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HR Jobs >> HR Articles >> HR Career Feature >> Nine Things You Must Consider When Instituting a Vacation Policy
  • HR Career Feature

Nine Things You Must Consider When Instituting a Vacation Policy


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Many companies — especially small ones — ignore paid time off (PTO). They're casual about vacation and emergency absence time, as well as its tracking and accrual, but as they grow, PTO can become a significant expense that must be managed. Following are some things to think about as you develop or improve your PTO plan.

Nine Things You Must Consider When Instituting a Vacation Policy
Curt Finch
1. Talent — How to Get It

Controlling and understanding PTO expense allows you to recruit better talent. You can promise and allow people more vacation than your competitors if you know that it's controllable. This tips the balance, allowing you to build a better team than your competitors. It's another way to win. However, don't let your great teams experience burnout.

2. Burnout or Slacker?

Your company's profitability can be wrecked in two ways: by overwork with its associated burnout, or by too much absenteeism. Everybody needs a vacation once in a while — 'workaholism' is unsustainable long term. You may occasionally have to encourage people to 'vacate'. On the other hand, a few employees with serious absenteeism problems can wreck the morale of your good employees. But the law is your friend.

3. The Law and the Agreement — How to Make It Work for You

The first question businesses need to answer when creating their PTO plan is what to do about employees who quit or are terminated. Many states require that the balance of vacation pay be paid when an employee leaves the firm unless the company has a policy that states otherwise. In some states the default policy is employer friendly. By default, the law in Texas says that terminated employees get nothing.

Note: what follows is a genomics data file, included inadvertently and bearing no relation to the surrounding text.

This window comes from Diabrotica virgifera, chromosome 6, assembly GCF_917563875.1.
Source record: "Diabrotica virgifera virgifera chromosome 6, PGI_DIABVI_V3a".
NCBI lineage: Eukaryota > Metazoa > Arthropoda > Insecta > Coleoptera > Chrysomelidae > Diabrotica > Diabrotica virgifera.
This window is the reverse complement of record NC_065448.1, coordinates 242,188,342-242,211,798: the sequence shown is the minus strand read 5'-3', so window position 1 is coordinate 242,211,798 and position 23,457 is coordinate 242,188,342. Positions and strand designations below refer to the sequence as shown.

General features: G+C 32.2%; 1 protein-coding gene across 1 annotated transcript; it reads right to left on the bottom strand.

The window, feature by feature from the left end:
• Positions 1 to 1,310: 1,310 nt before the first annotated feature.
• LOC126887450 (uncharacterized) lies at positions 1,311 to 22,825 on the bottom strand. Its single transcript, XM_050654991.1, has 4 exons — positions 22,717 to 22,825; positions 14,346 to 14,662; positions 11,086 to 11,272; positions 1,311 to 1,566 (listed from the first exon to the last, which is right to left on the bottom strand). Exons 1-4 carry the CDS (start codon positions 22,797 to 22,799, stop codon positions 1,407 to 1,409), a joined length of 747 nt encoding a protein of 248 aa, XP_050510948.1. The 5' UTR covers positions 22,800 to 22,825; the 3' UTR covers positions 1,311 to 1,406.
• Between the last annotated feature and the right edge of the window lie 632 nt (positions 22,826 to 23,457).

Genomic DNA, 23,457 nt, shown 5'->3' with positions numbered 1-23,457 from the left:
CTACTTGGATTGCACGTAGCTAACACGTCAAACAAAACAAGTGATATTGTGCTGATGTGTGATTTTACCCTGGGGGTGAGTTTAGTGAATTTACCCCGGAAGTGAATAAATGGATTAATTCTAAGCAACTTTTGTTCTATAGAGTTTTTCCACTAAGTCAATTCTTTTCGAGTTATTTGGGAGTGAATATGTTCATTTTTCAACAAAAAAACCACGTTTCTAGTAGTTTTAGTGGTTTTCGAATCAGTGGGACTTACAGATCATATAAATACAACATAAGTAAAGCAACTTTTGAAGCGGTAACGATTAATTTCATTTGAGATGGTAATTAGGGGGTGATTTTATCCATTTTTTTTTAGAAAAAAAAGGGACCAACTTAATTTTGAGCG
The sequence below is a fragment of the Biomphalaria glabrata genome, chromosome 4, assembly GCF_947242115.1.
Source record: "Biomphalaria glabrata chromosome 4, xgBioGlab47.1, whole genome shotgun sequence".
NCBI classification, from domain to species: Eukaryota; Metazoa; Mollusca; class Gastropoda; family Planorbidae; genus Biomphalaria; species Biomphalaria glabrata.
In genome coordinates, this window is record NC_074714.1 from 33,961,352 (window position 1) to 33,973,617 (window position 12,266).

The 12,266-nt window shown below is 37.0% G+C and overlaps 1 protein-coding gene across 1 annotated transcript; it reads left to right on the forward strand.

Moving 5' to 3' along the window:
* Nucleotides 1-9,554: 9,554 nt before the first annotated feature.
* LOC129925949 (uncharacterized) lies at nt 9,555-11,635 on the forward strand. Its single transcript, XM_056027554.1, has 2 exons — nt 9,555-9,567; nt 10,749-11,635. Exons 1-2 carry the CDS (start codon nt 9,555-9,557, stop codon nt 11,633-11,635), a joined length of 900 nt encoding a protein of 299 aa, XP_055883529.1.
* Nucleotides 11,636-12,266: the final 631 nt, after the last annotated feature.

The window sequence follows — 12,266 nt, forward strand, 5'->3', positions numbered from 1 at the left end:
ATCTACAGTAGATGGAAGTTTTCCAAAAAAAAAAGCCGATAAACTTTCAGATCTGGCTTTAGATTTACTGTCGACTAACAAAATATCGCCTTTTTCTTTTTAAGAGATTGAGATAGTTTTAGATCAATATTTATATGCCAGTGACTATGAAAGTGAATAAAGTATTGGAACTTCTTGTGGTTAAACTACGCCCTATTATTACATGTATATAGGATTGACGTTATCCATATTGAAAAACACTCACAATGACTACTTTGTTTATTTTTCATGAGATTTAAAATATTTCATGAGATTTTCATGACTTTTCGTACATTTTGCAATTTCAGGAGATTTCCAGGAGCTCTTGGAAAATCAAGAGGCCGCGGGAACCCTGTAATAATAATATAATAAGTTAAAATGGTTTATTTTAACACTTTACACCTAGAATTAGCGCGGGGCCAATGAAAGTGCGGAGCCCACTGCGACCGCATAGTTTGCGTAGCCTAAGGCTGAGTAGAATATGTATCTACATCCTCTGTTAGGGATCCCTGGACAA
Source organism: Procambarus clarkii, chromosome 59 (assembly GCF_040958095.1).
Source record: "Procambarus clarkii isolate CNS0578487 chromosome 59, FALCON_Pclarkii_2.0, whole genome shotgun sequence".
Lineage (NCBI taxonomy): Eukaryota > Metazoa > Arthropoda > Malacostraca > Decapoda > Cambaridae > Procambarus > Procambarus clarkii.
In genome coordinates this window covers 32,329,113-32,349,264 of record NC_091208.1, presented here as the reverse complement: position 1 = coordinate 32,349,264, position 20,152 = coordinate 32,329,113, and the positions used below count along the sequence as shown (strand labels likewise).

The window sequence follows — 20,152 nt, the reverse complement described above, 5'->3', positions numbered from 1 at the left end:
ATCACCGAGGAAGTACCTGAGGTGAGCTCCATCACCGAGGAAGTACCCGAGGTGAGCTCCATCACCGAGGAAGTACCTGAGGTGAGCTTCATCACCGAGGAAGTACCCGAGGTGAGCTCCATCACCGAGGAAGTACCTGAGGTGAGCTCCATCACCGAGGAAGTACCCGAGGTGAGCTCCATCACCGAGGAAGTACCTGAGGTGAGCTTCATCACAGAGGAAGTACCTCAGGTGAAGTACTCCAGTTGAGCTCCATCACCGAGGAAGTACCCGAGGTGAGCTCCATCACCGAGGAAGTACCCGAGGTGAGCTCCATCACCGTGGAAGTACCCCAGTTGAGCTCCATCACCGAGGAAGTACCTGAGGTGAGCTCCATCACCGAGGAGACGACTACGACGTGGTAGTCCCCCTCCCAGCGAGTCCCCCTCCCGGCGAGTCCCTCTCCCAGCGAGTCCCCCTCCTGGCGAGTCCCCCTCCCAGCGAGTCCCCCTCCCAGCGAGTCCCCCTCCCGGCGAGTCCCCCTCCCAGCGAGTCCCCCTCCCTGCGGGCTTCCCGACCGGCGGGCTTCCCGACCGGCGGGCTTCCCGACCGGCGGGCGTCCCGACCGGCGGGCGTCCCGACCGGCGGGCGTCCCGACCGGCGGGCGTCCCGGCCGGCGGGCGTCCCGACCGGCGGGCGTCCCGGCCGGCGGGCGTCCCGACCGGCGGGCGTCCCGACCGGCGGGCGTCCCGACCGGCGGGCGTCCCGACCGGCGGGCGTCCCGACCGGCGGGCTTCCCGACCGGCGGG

4. Texas Rocks

This is one of many reasons why Texas is one of the best places in America to start a business. The lack of personal income tax is — of course — another. Since more of an employee's total cost actually goes in his pocket here in Texas, you can get more work for less money here than in states which have a personal income tax. Some places like New York City impose a city-wide personal income tax on top of a state income tax on top of the federal income tax. Certain kinds of businesses will just never emerge in such a hostile economic climate.

The Texas Workforce Commission is clear on Texas law regarding accrued leave payouts in the event of an employee's termination. There is no law in Texas requiring employers to pay employees for unused vacation, but some courts have awarded accrued leave payouts in the presence of a company policy that entitles the employee to this benefit. Texas Accrued Leave Payout Policy states: "Payouts of accrued leave are required under the Texas Payday Law only if such a payment is promised by the employer in a written policy or agreement. The payout would be controlled by the wording of the policy or agreement. If no such policy exists, the company would not owe such a payment."

In other words, you have a lot of power. Power is seductive. But don't be seduced by the dark side of the force — show your ethics.

5. Cost/Benefit and Ethics

If you choose to disallow vacation time to resigning employees and you run a company with high turnover — a fact of life in certain industries, like retail or food service — this allows you to reallocate the PTO that those who leave might have used in favor of those that stick around. In essence, you can offer more generous PTO packages when recruiting than your more lenient competitors can offer — at no additional cost. And this is arguably more ethical. After all, employees deserve benefits commensurate with their loyalty, do they not? Given you've earned their loyalty, how should you accumulate PTO?

6. How to Accumulate

Companies have many different formulas for the accumulation of PTO based on hours worked, seniority, title, and geographic location. Different companies institute different policies to reclaim unused PTO at the end of various time periods (usually the fiscal year, the calendar year, or on the anniversary of the employee's hiring.) Plans that allow unused PTO balances to roll over year after year can build up a larger liability: for example, when the employee takes the vacation long after earning it and after several pay changes, it will be taken at a higher pay rate than it was earned.